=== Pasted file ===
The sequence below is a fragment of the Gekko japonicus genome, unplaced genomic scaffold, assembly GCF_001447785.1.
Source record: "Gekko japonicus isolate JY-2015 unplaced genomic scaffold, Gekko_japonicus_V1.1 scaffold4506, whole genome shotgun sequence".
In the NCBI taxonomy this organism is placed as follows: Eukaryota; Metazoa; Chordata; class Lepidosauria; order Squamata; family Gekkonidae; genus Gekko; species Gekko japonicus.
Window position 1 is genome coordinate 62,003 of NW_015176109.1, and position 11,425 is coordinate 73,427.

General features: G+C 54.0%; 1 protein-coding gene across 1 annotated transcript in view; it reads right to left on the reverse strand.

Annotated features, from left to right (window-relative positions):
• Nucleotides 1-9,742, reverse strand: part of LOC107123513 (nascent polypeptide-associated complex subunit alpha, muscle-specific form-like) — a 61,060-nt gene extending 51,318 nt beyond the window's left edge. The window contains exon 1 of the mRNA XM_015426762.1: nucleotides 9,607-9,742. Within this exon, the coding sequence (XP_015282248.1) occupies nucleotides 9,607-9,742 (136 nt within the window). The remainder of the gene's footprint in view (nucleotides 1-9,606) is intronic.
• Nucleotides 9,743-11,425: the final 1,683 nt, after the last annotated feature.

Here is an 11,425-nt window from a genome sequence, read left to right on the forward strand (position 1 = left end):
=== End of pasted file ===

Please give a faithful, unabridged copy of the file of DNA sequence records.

The sequence below is a fragment of the Gekko japonicus genome, unplaced genomic scaffold, assembly GCF_001447785.1.
Source record: "Gekko japonicus isolate JY-2015 unplaced genomic scaffold, Gekko_japonicus_V1.1 scaffold4506, whole genome shotgun sequence".
In the NCBI taxonomy this organism is placed as follows: Eukaryota; Metazoa; Chordata; class Lepidosauria; order Squamata; family Gekkonidae; genus Gekko; species Gekko japonicus.
Window position 1 is genome coordinate 62,003 of NW_015176109.1, and position 11,425 is coordinate 73,427.

General features: G+C 54.0%; 1 protein-coding gene across 1 annotated transcript in view; it reads right to left on the reverse strand.

Annotated features, from left to right (window-relative positions):
• Nucleotides 1-9,742, reverse strand: part of LOC107123513 (nascent polypeptide-associated complex subunit alpha, muscle-specific form-like) — a 61,060-nt gene extending 51,318 nt beyond the window's left edge. The window contains exon 1 of the mRNA XM_015426762.1: nucleotides 9,607-9,742. Within this exon, the coding sequence (XP_015282248.1) occupies nucleotides 9,607-9,742 (136 nt within the window). The remainder of the gene's footprint in view (nucleotides 1-9,606) is intronic.
• Nucleotides 9,743-11,425: the final 1,683 nt, after the last annotated feature.

Here is an 11,425-nt window from a genome sequence, read left to right on the forward strand (position 1 = left end):